Ryan Day can develop QB’s and he clearly knows how to run an offense. The offense will likely be a top-10 unit as long as Day is our HC, and I'm not concerned about that side of the ball no matter what coaches depart as time goes on.
The challenge for Day will be replacing the defensive coaches that leave for other opportunities, or retire, and I think that his ability to pick the right replacements will determine how successful he is long-term more than anything else.
Every head coach has more of a background on one side of the ball, and they'll often give a coordinator (almost) total control of the other side. This allows them to primarily focus on what they know best, even while being a head coach who needs to oversee everything to some extent.
The problem is that, unless you're lucky enough to find an elite coordinator who is perfectly content not being a HC (like Swinney has with Venables), you'll probably have to bring in a new coordinator for that side of the ball every couple years or so. This isn't exactly easy, but one coach who's done a tremendous job with his replacement hires is Nick Saban.
As we know, Saban is more of a defensive guy. He's been at Bama for 12 seasons now, going on his 13th, and he's had to replace good OCs pretty frequently. It seems like he always does a great job with it though. Here is everyone who has been Bama's OC since Saban has been there:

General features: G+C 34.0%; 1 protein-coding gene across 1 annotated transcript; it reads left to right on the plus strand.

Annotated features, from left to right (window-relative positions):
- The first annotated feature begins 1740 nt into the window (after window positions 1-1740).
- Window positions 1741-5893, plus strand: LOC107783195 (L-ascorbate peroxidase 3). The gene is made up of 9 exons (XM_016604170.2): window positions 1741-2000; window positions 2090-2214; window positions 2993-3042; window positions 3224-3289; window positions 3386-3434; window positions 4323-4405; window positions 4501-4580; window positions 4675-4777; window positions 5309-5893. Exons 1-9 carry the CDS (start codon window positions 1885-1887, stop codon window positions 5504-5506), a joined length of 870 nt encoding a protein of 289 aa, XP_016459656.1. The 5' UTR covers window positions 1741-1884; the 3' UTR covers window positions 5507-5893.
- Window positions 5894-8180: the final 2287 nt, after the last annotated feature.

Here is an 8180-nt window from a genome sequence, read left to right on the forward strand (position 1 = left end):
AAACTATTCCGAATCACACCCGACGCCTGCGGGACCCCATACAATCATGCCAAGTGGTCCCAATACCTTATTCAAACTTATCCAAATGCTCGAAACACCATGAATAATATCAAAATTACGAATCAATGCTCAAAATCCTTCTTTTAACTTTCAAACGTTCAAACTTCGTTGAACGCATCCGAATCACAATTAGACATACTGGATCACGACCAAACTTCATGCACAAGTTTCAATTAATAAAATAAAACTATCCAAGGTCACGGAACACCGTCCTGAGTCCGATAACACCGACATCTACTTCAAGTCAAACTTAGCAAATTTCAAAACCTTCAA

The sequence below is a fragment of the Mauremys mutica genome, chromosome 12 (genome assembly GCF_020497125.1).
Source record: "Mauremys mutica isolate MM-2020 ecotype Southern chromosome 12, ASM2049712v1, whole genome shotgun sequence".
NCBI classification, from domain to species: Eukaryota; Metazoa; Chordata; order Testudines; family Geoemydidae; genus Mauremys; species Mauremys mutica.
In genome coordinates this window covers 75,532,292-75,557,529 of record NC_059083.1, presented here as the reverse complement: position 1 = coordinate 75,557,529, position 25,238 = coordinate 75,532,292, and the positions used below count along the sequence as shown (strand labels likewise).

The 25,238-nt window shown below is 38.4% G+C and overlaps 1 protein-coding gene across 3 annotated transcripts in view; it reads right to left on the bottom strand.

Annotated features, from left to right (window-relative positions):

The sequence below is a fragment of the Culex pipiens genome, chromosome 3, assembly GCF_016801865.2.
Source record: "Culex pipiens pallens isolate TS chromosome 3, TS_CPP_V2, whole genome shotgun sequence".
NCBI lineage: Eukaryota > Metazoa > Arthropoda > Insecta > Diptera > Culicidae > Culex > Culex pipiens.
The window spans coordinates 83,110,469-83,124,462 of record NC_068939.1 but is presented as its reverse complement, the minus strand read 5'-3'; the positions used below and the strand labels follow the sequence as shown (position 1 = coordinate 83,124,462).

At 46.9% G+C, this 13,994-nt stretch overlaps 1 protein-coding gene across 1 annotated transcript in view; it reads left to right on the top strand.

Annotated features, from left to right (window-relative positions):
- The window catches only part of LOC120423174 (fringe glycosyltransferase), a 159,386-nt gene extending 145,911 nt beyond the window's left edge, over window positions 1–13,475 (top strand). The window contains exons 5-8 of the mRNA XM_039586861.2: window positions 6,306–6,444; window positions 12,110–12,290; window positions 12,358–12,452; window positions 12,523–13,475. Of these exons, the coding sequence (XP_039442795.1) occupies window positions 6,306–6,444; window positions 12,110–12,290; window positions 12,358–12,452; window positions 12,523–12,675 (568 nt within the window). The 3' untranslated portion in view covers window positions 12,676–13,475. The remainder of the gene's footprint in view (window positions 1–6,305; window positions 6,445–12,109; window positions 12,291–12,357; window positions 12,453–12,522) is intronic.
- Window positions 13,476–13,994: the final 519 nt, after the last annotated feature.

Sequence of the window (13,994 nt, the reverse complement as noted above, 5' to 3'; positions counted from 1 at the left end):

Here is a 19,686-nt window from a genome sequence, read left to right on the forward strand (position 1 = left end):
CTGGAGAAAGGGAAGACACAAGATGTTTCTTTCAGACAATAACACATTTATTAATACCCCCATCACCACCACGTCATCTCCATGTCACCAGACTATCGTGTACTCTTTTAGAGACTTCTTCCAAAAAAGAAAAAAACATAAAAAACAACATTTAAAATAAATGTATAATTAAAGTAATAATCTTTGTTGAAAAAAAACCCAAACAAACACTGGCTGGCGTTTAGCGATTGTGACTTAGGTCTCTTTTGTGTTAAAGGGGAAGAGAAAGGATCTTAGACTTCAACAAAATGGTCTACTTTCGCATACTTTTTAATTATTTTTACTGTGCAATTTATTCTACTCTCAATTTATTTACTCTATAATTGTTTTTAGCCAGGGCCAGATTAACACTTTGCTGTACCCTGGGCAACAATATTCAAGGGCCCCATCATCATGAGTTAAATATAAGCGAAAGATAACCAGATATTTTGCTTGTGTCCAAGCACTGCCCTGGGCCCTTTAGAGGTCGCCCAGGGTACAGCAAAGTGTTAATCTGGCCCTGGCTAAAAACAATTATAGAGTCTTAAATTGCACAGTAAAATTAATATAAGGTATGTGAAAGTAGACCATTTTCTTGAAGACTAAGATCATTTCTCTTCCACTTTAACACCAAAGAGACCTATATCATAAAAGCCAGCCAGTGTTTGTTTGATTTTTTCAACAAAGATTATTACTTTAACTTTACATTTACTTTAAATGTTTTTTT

-2007: Major Applewhite
-2008-2011: Jim McElwain
-2012-2013: Doug Nussmeier
-2014-2016: Lane Kiffin
-2017: Brian Daboll
-2018: Mick Locksley
-2019: Steve Sarkisian
Only questionable OC hire he made, to me, was Applewhite in his first year at Bama, and I only say that because Applewhite was so young at the time.
Some were better than others, but they were all perfectly qualified guys to run an offense. He's also had a lot of great position coaches on offense since he got to Bama like Mario Cristobal, Billy Napier, and Burton Burns.
Bottom Line: Saban’s ability to consistently put together quality offensive staffs that he could trust is a big reason Bama has been the most successful team in college football over the past decade. It's allowed Saban to spend as much time working with his defenses as he wants to, while also being able to effectively manage games and prepare his teams the way a good head coach always should.
It’s not possible to upgrade 100% of the time when replacing a coordinator or a position coach, but it’s definitely possible to avoid a significant downgrade 100% of the time at a school like Ohio State. We've seen how detrimental poor replacement hires can be to a team.
I think if Day can consistently make the right hires on the defensive side of the ball when a replacement is needed, and avoid letting personal relationships affect these decisions more than they should, we could be in for a very long streak of CFP appearances and get back on par with Bama and Clemson sooner rather than later.